Good afternoon. It’s Thursday, and there’s a lot of late-breaking news. Here’s what you need to know today.
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Chicago officials today released footage of the controversial shooting that has reignited criticism of the police department and its use of force.
What the footage shows: The teenager is seen raising his hands above his head and complying with police commands when he was shot.
One video appears to show the boy holding a gun behind his back an instant before the officer opened fire, but he does not appear to be holding a weapon as he raised his hands above his head. [WBEZ]
The videos released today provide some answers about what happened the night Adam was killed. Here are some questions that remain unanswered.
Who was the cop who shot Adam? Authorities still have not released the name of the officer. To put that in perspective, the name of the officer who fatally shot Daunte Wright in Minnesota was released just days after the shooting.
Will the officer be charged? The Civilian Office of Police Accountability is still conducting an investigation into Adam’s shooting, and it’s not clear when their probe will come to an end.
If the officer is charged, can Cook County prosecutors handle the case or does it have to go to a special prosecutor? During a bond hearing for a 21-year-old man who was with Adam the night he died, Cook County Assistant State’s Attorney James Murphy said Adam had “a gun in his right hand.”
But shortly before the videos were released today, Cook County State’s Attorney Kim Foxx’s office said the prosecutor “failed to fully inform himself before speaking in court.”
What is the lasting political damage to Lightfoot? Mayor Lori Lightfoot almost immediately faced criticism over the handling of the shooting. And the shooting comes as critics accuse Lightfoot of slow walking police reforms she campaigned on.
The number of coronavirus cases is still rising, but the rate seems to be slowing down. As of yesterday, Illinois was reporting a seven-day average of 3,354 cases per day, up 11% from last week.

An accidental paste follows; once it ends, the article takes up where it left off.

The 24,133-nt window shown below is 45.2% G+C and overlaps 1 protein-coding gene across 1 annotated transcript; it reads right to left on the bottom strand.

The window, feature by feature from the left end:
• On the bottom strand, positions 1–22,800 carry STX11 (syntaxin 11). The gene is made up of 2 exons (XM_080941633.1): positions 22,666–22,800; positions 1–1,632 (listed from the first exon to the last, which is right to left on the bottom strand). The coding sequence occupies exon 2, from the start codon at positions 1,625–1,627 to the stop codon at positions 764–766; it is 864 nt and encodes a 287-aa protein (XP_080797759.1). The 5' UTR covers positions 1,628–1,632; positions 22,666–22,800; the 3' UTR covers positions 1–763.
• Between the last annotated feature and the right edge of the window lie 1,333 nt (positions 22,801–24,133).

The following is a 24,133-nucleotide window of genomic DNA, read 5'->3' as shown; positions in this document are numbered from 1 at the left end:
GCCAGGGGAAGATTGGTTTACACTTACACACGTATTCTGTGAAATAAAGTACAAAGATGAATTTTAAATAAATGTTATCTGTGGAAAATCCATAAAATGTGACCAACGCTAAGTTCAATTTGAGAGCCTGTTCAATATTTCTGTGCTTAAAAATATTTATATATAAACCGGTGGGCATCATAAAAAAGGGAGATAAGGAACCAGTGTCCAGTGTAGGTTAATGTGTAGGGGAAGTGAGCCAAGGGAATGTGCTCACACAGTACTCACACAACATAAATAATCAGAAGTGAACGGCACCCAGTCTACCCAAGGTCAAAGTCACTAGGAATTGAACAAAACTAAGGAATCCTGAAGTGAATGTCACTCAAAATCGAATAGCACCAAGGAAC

And in Chicago, the seven-day average is 722 cases per day, up 17% from the previous week. Both of those percentages are much smaller than what we were seeing earlier this month.
Gov. JB Pritzker recently said the state’s rise in cases appears to be flattening, but he warned that could change.
“We are seeing upward movement of our cases and hospitalizations, obviously, but we have seen a beginning of — maybe a lessening of the rise of cases,” Pritzker said. “I don’t want to predict anything because this virus is unpredictable, but I think at least in the short term that seems to be good news.” [Chicago Sun-Times]
Chicago Public Schools and the Chicago Teachers Union have reached a tentative deal that provides wins for both sides. The agreement now goes before the union’s governing body, called the House of Delegates, which is expected to take a vote later today.
For the school district, it allows high school students to return to classrooms on Monday without a delay. The biggest win for the union is a vaccination program for students and hard-hit communities. Details of the agreed to program have not yet been released.